Stevenson has very minimal postseason experience, but he was a teammate of Taylor on the Nationals team that won the World Series in 2019. Stevenson pinch-ran for the Nationals in the notorious Wild Card game against the Milwaukee Brewers at Nationals Park but didn't play in the Divisional Round, Championship Round, or World Series. If Stevenson makes the Twins playoff roster, he will be used exclusively as a pinch-runner and defensive substitution. Stevenson could provide speed alongside fellow outfielders Castro, Taylor, and Buxton, which is a crucially important skillset to have in the postseason.
- López - 3.60 ERA, 0.60 WHIP, 12.60 K/9, 0.00 BB/9, one game, five innings pitched, 19 total batters faced, three hits, two home runs, three earned runs, zero walks, seven strikeouts
- Gray - 2.95 ERA, 1.22 WHIP, 7.59 K/9, 5.06 BB/9, four games, 21.1 innings pitched, 90 total batters faced, 14 hits, two home runs, seven earned runs, 12 walks, 18 strikeouts
López and Gray have put up respectable numbers in their limited postseason starts. López made one start for the Miami Marlins during the 2020 playoffs, and Gray made two starts for the Oakland Athletics in 2013 and two starts for the New York Yankees in 2017. López and Gray will be the Twins' one-two punch for as long as they are in the playoffs, and much of the team's success will be contingent upon their performances. López and Gray's previous postseason outings are encouraging and should provide a sense of confidence in Twins fan.
- Pagán - 2.25 ERA, 1.38 WHIP, 5.63 K/9, 4.50 BB/9, nine appearances, eight innings pitched, 36 total batters faced, seven hits, two home runs, two earned runs, four walks, five strikeouts
- Maeda - 2.87 ERA, 1.17 WHIP, 10.51 K/9, 3.58 BB/9, 25 appearances, 37 2/3 innings pitched, 159 total batters faced, 29 hits, two home runs, 12 earned runs, two walks, 44 strikeouts
- Thielbar - 0.00 ERA, 3.00 WHIP, 0.00 K/9, 0.00 BB/9, one appearance, 1/3 innings pitched, two total batters faced, one hit, zero home runs, zero earned runs, zero walks, zero strikeouts
- Paddack - 23.14 ERA, 3.43 WHIP, 3.86 K/9, 0.00 BB/9, one appearance, 2 1/3 innings pitched, 15 total batters faced, eight hits, one home run, six earned runs, zero walks, one strikeout
The reliever that jumps out from this group is Maeda. During his time with the Los Angeles Dodgers from 2016-2019, Maeda started three playoff games but primarily pitched in relief for them in the postseason. Maeda was dominant as a reliever, generating a 1.63 ERA over 22 innings pitched in the playoffs from 2017-2019. While it is unfair to expect that type of dominance this time around for Maeda as a reliever, there is reason to expect the Twins to use him as a high-leverage reliever this upcoming postseason.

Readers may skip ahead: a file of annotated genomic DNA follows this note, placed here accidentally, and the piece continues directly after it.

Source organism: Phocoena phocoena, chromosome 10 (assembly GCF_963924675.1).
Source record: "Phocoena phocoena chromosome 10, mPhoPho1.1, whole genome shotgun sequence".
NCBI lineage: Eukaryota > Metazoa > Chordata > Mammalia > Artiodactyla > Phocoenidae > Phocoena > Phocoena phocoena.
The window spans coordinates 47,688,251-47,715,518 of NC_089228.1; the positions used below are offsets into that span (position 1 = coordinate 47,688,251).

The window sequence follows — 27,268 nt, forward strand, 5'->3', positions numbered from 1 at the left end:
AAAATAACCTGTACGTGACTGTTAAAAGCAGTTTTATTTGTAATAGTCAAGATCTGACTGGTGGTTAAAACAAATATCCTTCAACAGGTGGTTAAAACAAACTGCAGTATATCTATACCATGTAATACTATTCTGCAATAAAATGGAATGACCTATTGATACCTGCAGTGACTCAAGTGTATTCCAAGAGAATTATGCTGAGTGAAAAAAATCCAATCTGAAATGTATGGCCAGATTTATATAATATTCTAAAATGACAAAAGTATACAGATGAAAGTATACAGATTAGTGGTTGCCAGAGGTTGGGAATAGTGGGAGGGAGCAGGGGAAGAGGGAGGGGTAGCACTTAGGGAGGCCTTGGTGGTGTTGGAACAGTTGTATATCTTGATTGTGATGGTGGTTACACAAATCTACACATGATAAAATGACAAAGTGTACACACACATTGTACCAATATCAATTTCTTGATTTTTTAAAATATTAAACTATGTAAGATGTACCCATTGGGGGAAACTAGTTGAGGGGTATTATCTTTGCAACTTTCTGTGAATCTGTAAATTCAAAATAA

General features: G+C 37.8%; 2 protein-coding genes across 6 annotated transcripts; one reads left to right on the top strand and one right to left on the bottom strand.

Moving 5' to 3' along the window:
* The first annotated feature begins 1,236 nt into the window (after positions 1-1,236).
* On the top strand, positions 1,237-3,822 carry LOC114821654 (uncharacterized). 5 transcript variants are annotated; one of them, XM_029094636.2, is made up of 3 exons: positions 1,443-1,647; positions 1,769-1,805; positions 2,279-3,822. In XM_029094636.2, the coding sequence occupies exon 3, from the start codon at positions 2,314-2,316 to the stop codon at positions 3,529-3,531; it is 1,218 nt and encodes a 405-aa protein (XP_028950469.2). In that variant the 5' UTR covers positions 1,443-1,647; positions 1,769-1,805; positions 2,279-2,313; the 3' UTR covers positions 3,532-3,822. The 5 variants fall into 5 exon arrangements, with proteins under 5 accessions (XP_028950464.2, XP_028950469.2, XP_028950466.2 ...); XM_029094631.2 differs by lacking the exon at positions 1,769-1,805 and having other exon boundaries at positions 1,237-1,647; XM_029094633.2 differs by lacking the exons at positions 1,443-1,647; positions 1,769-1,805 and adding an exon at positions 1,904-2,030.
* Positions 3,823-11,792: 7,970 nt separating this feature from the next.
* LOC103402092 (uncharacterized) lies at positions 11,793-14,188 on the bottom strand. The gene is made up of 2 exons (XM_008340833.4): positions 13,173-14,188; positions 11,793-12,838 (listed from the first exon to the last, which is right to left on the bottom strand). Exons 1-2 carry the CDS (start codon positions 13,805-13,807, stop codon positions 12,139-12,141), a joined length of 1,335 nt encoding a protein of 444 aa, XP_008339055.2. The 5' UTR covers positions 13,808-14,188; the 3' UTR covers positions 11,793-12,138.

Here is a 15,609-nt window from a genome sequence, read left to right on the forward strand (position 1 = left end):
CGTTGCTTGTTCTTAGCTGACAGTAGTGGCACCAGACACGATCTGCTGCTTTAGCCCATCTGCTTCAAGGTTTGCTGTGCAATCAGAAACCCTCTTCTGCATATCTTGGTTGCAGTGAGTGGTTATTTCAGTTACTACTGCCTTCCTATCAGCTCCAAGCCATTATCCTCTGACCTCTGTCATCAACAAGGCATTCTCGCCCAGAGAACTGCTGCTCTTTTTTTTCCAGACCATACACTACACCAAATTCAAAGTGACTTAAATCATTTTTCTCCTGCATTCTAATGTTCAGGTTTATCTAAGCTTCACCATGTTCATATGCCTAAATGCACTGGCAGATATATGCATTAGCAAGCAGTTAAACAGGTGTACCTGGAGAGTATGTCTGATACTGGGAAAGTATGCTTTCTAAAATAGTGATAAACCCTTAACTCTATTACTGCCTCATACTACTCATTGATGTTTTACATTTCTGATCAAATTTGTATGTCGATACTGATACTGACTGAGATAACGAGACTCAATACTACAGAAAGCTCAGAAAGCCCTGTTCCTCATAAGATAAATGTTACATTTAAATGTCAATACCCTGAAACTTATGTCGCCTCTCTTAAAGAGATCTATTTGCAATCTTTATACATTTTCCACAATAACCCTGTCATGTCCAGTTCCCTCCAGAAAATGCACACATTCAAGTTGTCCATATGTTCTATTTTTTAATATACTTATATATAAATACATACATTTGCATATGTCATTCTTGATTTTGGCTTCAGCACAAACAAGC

Thielbar made one postseason appearance with the Twins in 2020, but has faced essentially the bare minimum. Thielbar will be in the mix as the main set-up pitcher along with Jax, Varland, and Pagân. It will be interesting to see who the Twins decide to use as their top set-up pitcher if they have a one or two run lead in the eighth inning.
Págan has performed well in the playoffs, and it is reasonable to expect the Twins to use him in a mid-to-high-leverage role as they did during the regular season. Paddack made one playoff start for the San Diego Padres during the 2020 season and had an implosive outing where he gave up six earned runs in 2 1/3 innings pitched. Although Paddack had one subpar start three years ago, there is no reason to think Paddack couldn't provide value as a stretch reliever or mid-to-high leverage short reliever.
The Twins projected 2023 playoff roster is an amalgamation of young players hoping to make a name for themselves on baseball's brightest stage and experienced veterans hoping to contribute to a potential World Series-winning team.
What do you make of the young Twins players making their postseason debuts? What do you think of veteran players with prior playoff experience? Who do you expect to step up for the Twins in October? Comment below.